The Court held oral argument on the two pending motions on November 16, 2005. At argument, SERS maintained that the proposed amendments are based on the fruits of document discovery, completed in June of 2005, which, SERS urged, provide evidence (1) supporting the expansion of Plaintiff's 2002 claims concerning Transformation; (2) supporting the addition of claims concerning representations of financial estimates; (3) supporting the assertion of facts concerning falsity and scienter that would cure the defects that led the Court do dismiss the 2001 Transformation-related claims, and thereby revive those claims; and (4) supplement its assertions of economic loss and loss causation. In response, Defendants contended that (1) SERS' motion should be denied due to a continuing failure to adequately plead securities fraud (i.e., alleging new claims and re-alleging dismissed claims regarding non-actionable statements, and failing to plead particularized facts that create the required strong inference of scienter), and (2) pursuant to Dura Pharmaceuticals, SERS' remaining claims must be dismissed for failure (and inability) to plead economic loss and loss causation.
Following argument, the Court issued an Order on November 23, 2005 in which the Court: (1) allowed the Pending Complaint to be amended to add paragraphs 247-250, which assert allegations under the category of "loss causation;" (2) agreed to consider the pending Defendants' Motion to Dismiss as constituting a motion under F.R. Civ. P. 12(b)(6) to dismiss paragraphs 247-250; (3) allowed the parties to file additional briefing on the issue of loss causation; and (4) took all other issues under advisement.
The Court now resolves outstanding issues involved in the two pending motions.
III. Relevant Law
1. Amendments and PSLRA Pleading Requirements
The decision to permit an amendment is squarely within the Court's discretion. Air Prods. Chems., Inc. v. Eaton Metal Prods. Co., 256 F. Supp. 2d 329, 332 (E.D. Pa. 2003). Federal Rule of Civil Procedure 15(a) provides that leave to amend a complaint "shall be freely given" by the Court "when justice so requires." F.R. Civ. P. 15(a). Generally speaking, "undue prejudice to the non-moving party is the touchstone for the denial of an amendment." Heyl Patterson Int'l, Inc. v. F.D. Rich Housing, Inc., 663 F.2d 419, 425 (3d Cir. 1981).
However, the PSLRA raises additional concerns regarding proposed amendments. Specifically, in a PSLRA action, the Third Circuit has instructed that on a motion to amend, the proposed new claims must "satisfy the stringent pleading requirements of the PSLRA;" if they do not, "leave to amend would be futile" and the proposed amended claims should be disallowed. See In re Alpharma Inc. Sec. Litig., 372 F.3d 137, 154 (3d Cir. 2004) (affirming denial of motion to amend a PSLRA consolidated complaint). In so doing, the Third Circuit has stressed "the PSLRA's unique impact of narrowing application of this standard in securities fraud cases." CALPERS v. Chubb Corp., 394 F.3d 126, 164-65 (3d Cir. 2004) (quoting In re NAHC, Inc. Sec. Litig., 306 F.3d 1314, 1332 (3d Cir. 2002)); see also GSC Partners CDO Fund v. Washington, 368 F.3d 228, 246 (3d Cir. 2004) (noting objectives of PSLRA in denying leave to amend).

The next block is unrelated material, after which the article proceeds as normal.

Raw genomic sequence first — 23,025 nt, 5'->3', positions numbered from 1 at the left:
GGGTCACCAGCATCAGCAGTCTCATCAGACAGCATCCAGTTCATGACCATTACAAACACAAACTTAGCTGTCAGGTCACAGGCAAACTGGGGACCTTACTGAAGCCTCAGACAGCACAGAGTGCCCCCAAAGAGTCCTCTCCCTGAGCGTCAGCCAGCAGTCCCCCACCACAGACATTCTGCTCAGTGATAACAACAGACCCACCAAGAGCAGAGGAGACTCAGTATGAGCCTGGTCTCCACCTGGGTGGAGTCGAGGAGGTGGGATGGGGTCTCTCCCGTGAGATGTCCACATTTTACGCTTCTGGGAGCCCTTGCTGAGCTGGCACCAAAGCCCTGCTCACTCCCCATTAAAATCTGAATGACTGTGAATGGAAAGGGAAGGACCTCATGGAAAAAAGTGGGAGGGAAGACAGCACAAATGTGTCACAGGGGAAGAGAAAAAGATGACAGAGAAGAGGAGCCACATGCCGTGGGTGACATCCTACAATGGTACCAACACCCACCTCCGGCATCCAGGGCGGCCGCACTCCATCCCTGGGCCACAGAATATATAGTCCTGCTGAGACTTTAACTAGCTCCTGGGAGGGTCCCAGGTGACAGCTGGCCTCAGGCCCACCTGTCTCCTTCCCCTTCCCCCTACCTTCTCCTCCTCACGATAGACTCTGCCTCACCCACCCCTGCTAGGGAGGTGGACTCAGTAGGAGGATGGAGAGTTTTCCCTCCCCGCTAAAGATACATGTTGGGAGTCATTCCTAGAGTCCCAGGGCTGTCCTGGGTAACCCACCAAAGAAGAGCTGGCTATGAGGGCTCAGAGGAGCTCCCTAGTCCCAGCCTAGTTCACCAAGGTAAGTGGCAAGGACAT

The stringent pleading requirements of the PSLRA that must be considered when evaluating a proposed amendment are straightforward. As relevant here, the strictures of the PSLRA include:
a. Plaintiff must plead the circumstances constituting the fraud or mistake with particularity. In re Advanta Corp. Sec. Litig., 180 F.3d 525, 531 (3d Cir. 1999). Conclusory allegations are unacceptable. In re Milestone Scientific Sec. Litig., 103 F. Supp. 2d 425, 453 (D.N.J. 2000).
b. Opinions, predictions, and other forward-looking statements are not actionable unless the speaker does not genuinely and reasonably believe them when they are made (i.e., has actual knowledge of falsity). In re Advanta, 180 F.3d at 535-36; In re Donald J. Trump Sec. Litig., 7 F.3d 357, 368 (3d Cir. 1993). A statement is forward-looking if it is a statement containing a projection of revenues, income, earnings, per share, capital expenditures, dividends, capital structure, or other financial items; a statement of the plans and objectives of management for future operations; or a statement of future economic performance. 15 U.S.C. § 78u-5(i)(1)(A), (B) and ©. The PSLRA provides a safe harbor for forward-looking statements which are identified as such and are accompanied by a meaningful cautionary statement dealing with important factors which could result in actual results differing materially from those statements presented. See 15 U.S.C. § 78u-5(c)(1)(A). However, even in the absence of sufficient cautionary language, the safe harbor can prevent liability for forward looking statements from attaching if plaintiffs fail to prove individual defendants acted with actual knowledge of the falsity. See 15 U.S.C. § 77z-2(c)(1)(B) (I, ii).